Especially if such an outfit let's call them The Trailhead Group, just for grins has taken in more than $1.8 million in contributions.
Let's put it another way. The Trailhead Group, founded by Colorado Gov. Bill Owens and funded in part with hefty contributions from oilman Bruce Benson and beer magnate Pete Coors, organized nearly a year and a half ago. It has spent much of its money going after Democratic candidates like state Senate hopeful John Morse and state Reps. Michael Merrifield and Buffie McFayden. Yet the group's organizers never actually registered the name, as required by law, with the Colorado Secretary of State.
So I did.
On Thursday, Sept. 14, I became the proud owner of the name Trailhead Group, LLC. It cost me 25 bucks. I have 120 days from the time I registered to decide what to do with it.
One thing I've decided not to do, as Trailhead Group, LLC, is recklessly launch erroneous attacks against anyone Republican or Democrat who is running for political office. After all, that is illegal .
Plus, I know that district attorneys around the state are extremely busy trying to nail the really bad guys heck, even Attorney General John Suthers says he has to plea bargain nearly all his cases. So why would I want to add to district attorneys' caseloads by spreading a bunch of lies?
And I probably won't spend my time shuffling large sums of unaccounted-for money back and forth between other political groups, a practice that has invited complaints with the IRS and Secretary of State's office against the other Trailhead Group. That would look bad.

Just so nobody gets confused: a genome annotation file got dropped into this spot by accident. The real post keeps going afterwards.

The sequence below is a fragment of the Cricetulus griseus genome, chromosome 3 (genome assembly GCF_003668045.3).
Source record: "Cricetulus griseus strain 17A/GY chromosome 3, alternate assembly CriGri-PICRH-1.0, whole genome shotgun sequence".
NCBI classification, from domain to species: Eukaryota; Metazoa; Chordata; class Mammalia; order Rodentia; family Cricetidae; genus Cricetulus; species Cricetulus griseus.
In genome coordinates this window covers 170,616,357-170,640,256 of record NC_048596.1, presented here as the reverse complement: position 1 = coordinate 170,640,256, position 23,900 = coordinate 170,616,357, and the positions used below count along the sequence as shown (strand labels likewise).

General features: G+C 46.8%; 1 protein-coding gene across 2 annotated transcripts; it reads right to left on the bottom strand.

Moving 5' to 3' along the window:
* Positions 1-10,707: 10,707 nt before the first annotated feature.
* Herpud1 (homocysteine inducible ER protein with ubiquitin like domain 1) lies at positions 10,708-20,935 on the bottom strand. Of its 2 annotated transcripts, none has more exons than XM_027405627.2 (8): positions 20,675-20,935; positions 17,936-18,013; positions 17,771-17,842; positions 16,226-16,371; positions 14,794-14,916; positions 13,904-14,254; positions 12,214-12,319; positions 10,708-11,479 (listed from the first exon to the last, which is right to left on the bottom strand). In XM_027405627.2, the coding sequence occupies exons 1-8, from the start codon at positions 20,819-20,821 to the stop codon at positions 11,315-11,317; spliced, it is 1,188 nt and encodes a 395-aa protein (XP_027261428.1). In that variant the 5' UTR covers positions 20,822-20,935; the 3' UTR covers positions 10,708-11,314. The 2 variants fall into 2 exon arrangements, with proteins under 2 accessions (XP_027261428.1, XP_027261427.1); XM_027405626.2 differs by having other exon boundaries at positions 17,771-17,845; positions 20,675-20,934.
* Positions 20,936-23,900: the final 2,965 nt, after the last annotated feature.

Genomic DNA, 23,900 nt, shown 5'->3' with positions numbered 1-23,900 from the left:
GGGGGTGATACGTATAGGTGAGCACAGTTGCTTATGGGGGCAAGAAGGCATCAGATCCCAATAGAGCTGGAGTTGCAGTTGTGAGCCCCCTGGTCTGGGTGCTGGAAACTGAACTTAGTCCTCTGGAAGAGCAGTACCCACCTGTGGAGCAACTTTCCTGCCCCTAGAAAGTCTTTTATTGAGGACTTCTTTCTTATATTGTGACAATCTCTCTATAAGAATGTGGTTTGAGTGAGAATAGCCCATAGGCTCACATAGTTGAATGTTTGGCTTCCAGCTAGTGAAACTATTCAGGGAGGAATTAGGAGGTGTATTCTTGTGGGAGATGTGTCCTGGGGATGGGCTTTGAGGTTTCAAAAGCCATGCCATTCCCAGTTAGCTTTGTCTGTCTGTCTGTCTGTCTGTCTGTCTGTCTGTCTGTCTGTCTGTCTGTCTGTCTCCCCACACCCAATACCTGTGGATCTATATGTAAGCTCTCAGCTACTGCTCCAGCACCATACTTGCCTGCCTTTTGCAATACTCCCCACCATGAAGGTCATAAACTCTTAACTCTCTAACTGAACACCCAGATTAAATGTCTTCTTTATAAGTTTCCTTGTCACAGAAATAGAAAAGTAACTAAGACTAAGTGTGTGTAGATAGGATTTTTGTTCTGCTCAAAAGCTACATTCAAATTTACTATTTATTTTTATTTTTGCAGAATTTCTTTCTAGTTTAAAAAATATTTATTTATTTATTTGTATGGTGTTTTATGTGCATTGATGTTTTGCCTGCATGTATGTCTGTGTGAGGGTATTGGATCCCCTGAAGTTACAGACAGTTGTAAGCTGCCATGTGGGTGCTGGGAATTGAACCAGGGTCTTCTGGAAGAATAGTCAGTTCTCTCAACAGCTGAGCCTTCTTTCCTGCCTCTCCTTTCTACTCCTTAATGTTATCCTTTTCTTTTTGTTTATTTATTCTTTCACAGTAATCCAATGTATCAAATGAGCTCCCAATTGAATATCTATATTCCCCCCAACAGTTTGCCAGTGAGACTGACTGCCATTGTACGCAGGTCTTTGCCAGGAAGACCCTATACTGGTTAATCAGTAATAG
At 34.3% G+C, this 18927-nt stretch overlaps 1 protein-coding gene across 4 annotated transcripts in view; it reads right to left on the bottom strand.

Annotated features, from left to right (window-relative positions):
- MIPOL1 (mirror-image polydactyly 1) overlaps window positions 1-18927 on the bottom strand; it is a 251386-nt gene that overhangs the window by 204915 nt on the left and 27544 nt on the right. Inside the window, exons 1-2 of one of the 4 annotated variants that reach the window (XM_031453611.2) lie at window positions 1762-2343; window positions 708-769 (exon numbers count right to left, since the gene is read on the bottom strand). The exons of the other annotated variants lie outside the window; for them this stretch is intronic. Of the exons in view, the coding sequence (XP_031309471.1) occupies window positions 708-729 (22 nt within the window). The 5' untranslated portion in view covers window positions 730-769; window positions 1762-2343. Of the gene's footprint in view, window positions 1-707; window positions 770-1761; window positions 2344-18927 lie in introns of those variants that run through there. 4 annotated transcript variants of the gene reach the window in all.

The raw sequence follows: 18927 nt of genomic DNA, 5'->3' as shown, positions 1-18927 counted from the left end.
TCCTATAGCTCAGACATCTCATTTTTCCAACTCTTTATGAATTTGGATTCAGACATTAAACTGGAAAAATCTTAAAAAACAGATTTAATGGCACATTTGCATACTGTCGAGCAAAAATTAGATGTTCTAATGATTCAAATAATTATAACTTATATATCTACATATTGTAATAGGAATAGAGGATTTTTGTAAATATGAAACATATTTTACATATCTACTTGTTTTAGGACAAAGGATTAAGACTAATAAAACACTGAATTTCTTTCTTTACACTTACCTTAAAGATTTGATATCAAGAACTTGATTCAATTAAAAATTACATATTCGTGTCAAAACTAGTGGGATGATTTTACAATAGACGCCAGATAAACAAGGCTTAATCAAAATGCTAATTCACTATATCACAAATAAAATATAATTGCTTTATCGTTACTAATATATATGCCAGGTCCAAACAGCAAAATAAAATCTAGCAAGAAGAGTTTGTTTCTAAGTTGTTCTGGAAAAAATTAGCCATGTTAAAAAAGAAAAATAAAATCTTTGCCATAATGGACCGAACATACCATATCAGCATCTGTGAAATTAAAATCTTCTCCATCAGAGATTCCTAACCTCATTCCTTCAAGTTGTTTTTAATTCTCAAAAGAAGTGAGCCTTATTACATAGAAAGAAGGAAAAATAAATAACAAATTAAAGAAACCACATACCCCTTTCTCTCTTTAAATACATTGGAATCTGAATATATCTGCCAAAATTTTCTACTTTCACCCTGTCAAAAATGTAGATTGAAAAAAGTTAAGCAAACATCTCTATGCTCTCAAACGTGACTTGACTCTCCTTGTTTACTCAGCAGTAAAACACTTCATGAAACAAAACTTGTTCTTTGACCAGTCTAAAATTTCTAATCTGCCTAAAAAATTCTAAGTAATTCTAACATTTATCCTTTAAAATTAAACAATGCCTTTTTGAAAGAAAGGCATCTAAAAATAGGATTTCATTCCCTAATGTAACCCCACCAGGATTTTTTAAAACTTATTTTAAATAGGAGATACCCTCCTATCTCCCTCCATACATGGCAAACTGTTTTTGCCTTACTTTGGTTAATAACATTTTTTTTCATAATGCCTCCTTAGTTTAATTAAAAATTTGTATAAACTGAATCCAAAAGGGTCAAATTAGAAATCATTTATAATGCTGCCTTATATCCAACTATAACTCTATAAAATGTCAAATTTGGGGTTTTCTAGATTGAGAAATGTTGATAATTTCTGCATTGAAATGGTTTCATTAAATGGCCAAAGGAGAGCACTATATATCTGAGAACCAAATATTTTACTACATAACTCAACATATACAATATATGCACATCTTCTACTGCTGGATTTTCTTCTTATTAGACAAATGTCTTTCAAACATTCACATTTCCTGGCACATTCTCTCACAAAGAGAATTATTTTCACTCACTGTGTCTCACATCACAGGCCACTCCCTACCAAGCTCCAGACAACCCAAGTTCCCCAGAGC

Anyway, while I was thinking about what I might do with my new company, a strange thing happened. Late on Friday, Sept. 15 only a little more than 24 hours after I reserved the name Trailhead Group, LLC some usurper reserved two similar names: The Trailhead Group and Trailhead Group. A lawyer named Ryan Richard Call, who listed an address at 700 17th St., 20th Floor, in downtown Denver, reserved the names.
And hey, that's the same address attorney John Zakhem used when he registered his Trailhead Group, LLC with the Internal Revenue Service in June 2005, but not with the Colorado Secretary of State.
With all their money, you'd think that Zakhem and his cohorts would have considered shelling out a bit of it to make sure they were legal in Colorado. Secretary of State spokeswoman Dana Williams says there are no criminal penalties for operating as an LLC without a license, though not doing so could potentially leave its principals personally liable in any lawsuits. Rather, "it's kind of a self-policing thing," she says.
And now it gets better. Last week, the same Republicans announced they have another name: Coloradans for Justice. Under their new moniker, they have launched an attack ad against Democrat Bill Ritter, who is running for governor. And in a scenario that belies common sense you guessed it they didn't register their name with the Secretary of State.
So a guy by the name of John Willard III did.
Willard, who is on the payroll of a Democratic political group, admits he was inspired by yours truly. But Willard promises to go a step further. He will likely have his lawyer send Coloradans for Justice a letter to cease and desist or potentially risk a lawsuit. Willard has also reserved the names Colorado Citizens for Justice and Coloradans for Change both of which are registered, in the state of Delaware, by Republican Alan Philp, who runs the Trailhead Group in Colorado.
And before you start suggesting that is perfectly adequate, Colorado law requires an outside company such as those registered in Delaware must still sign in with this state. Failure to do so can result in fines and other penalties.
All that comes to mind is, sloppy, sloppy, sloppy.